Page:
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“My Life is A Broken Puzzle”: An Analysis

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  • Pages: 2
  • Word count: 362
  • Category: Life Novel

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Surviving Justice: America’s Wrongfully Convicted and Exonerated tells us about the accounts of thirteen exonereers and their experiences being in jail and persecuted on cases they are purely innocent with.  In one of these cases or stories, the chapter of Christopher Ochoa seemed to be one of the most troubling stories in the book. Christopher Ochoa’s life had been ruined when police forced him to confess that he was the assailant and murderer he did not commit. He was convicted with murder that causes him to endure a life long imprisonment.

In Ochoa’s case, it is evident that his right to obtain a lawyer before the police forces or prosecutors confronts him is violated. He is also forced to commit the crime after giving him threats that he would be convicted anyway. The Austin Police force could have followed the standard procedures: let him have his own lawyer, arresting him after a warrant of arrest is issued and making such investigations only if they have truly found evidence of him as a suspect. Not only that they had not done these but accusing and giving him blackmails that had eventually pushed Ochoa to admit the murder he didn’t know was also wrong. The Austin police at the very first placed had violated Ochoa’s rights but they had also abused what was written in the law about their job as police enforcers.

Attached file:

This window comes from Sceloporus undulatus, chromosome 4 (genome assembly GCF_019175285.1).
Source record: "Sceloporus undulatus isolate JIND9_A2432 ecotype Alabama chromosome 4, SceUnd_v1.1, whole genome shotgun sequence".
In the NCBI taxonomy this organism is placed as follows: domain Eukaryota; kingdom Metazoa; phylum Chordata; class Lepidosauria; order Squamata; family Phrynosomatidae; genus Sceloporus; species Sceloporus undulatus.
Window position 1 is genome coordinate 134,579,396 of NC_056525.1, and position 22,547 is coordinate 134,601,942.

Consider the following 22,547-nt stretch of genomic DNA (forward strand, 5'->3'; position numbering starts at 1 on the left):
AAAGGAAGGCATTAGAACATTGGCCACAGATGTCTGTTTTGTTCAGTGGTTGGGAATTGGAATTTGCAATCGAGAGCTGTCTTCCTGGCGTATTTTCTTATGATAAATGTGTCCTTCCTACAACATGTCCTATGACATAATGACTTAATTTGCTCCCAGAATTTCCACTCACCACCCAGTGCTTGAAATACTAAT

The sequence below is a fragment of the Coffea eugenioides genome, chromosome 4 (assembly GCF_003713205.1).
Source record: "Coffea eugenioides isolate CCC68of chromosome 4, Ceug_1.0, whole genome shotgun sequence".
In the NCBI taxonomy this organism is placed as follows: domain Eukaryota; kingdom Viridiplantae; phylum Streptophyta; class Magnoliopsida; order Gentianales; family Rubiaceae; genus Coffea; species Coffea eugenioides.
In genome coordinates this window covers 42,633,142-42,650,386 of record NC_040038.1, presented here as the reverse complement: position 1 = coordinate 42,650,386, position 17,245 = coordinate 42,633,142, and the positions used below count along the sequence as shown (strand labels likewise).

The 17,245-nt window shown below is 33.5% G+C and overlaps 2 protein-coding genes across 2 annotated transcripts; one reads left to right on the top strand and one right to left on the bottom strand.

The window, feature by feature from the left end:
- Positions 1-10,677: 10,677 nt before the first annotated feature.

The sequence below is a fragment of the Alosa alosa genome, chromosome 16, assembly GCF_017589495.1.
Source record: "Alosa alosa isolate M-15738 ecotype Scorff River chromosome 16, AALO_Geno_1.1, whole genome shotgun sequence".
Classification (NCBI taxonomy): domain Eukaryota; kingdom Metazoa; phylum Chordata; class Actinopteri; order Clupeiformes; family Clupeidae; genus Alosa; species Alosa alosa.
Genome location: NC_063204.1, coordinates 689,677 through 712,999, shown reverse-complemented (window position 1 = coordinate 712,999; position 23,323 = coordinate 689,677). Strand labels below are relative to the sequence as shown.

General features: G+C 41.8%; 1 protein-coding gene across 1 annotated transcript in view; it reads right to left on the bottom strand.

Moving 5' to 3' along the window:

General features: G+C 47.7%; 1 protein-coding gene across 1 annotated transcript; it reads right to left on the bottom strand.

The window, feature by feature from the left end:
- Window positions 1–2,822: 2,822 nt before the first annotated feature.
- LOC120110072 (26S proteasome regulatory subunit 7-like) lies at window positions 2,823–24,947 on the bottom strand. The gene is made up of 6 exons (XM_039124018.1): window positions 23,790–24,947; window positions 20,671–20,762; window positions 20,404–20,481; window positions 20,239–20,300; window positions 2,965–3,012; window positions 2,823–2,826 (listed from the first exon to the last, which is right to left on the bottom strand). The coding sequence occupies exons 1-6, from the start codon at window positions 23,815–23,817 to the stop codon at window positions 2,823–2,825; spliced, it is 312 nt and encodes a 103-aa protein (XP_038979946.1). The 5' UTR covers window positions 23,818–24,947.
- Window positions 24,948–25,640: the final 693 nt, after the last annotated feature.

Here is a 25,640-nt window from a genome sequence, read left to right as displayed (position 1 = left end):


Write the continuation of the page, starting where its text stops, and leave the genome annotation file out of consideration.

It is quite revealing that the police officers that took Ochoa’s matter had done the opposite of their job. Aside from the fact that they are off track of their duties and responsibilities, what we could see in the story is the possibility that there are a lot of these people who are also pushed to admit crimes they are not to be accountable for. The system for these cases, like of Ochoa’s, could have possibly made more people like him ending in jail. This must be stopped. Law must be served rightfully to all of the humanity.


Ochoa, O. “My Life is a Broken Puzzle. “ Surviving Justice: America’s Wrongfully Convicted and Exonerated.  Ed. Dave Eggers and Lola Vollen. San Francisco: McSweeney’s, 2005

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